Plan Flor: how yeast adds an extra dimension | Wine
Release of Tío Pepe en Rama 2022, Spain NV (from £16.50, thewinesociety.com; ocado.com; leaandsandeman.co.uk; tanners-wines.co.uk) Most wines do not follow a particularly strict release schedule. It’s usually a matter of when the wine feels ready to go, which varies greatly by producer, region, and the style they’re looking to make. But there are a few brands and styles that are very seasonal. The most famous of these is undoubtedly the Beaujolais Nouveau, which “arrives” as the old advertising slogan says, on the third Thursday of November each year. Over the past decade, however, wine lovers have come to anticipate another seasonal outlet: rama sherry. These are dry fino and manzanilla styles that are bottled straight from the cask, unfiltered and unclarified, in the spring. The idea is that the wines have an extra level of flavor, freshness and depth at this time of year, a claim that is certainly true about the magnificent 2022 release of Tío Pepe, a concentrated essence of salty- sourdough-tasty.
Bodegas Hidalgo Manzanilla Pasada Pastrana, Spain NV (£12.99, Waitrose) The key to the intensity of spring-bottled rama sherry is found in a quirk of yeast production known as flor that characterizes all fino and manzanilla sherry, rama or otherwise. Simply put, flor is a thick layer of yeast that forms on the surface of sherry as it ages in barrel. The flower protects the sherry from oxygen and gives fino and manzanilla sherries their distinctive Marmitey tones – flavors very different from those found in super sweet oloroso or pedro ximénez styles where the flower layer does not form. According to Tío Pepe, the 2022 version was drawn from 96 barrels at a time – March 23 to be precise – when the flower is thickest, “permeating” this sherry, as they say quite poetically, “d ‘wonderful salinity and flowering. ”. However, the depth, intensity and complexity of dry sherry is not limited to bottling times. The glorious intensity of Bodegas Hidalgo’s superb single-vineyard manzanilla is just as much tied to an extended aging (12 years) in barrel before release.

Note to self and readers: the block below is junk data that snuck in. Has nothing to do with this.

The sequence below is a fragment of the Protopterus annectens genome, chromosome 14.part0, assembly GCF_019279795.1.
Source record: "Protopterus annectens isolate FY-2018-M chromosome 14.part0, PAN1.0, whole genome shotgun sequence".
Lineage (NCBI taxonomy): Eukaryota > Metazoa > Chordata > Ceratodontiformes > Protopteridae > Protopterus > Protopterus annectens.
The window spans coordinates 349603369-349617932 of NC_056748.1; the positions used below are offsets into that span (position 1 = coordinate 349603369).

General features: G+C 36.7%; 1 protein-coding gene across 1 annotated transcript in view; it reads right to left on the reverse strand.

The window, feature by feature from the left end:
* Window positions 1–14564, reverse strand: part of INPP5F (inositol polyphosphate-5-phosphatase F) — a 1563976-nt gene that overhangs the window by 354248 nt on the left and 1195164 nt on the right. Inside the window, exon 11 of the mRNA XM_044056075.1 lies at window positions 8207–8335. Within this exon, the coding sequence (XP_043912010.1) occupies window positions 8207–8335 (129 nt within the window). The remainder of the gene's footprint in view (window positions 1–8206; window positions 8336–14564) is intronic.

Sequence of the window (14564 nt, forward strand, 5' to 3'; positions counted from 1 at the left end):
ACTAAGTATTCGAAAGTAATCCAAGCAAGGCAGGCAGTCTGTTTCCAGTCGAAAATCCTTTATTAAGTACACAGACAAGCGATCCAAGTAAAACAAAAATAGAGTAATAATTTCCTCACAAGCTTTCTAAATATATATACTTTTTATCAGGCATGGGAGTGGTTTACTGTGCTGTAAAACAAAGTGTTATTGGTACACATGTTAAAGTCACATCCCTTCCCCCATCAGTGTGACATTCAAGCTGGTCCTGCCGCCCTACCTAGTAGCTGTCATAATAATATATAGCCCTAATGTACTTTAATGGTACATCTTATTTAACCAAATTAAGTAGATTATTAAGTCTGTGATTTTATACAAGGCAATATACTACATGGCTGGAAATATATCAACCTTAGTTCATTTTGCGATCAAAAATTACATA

Domaine Macle Cotes du Jura Tradition, Jura, France 2016 (from £45, shrinetothevine.co.uk; vinetrail.co.uk) The sherry bodegas of Jerez and the nearby estuary of Sanlúcar de Barremeda (home of the manzanilla) are by far the most famous exponents of flora-influenced winemaking, where the layer of yeast lends a satisfying salty touch even to styles the cheapest and lightest, such as the highly thirst-quenching Morrisons Fino Sherry (£5.25). But southern Spain is not the only place where flora flourishes. In recent years, adventurous winemakers around the world have been inspired to grow their own flower, and I’ve tried successful (non-fortified) examples from Chile, Argentina, California, and Australia. But the place with the longest and most intriguing history of flor wine outside Andalucia is the rural Jura region of eastern France, where vineyards are interspersed with pastures for the cows that produce Comté cheese. Domaine Macle produces some of the finest examples I have encountered, with the Tradition dry white, a richly complex, nutty, unfortified dry white wine that has aged for three years under the veil of yeast.
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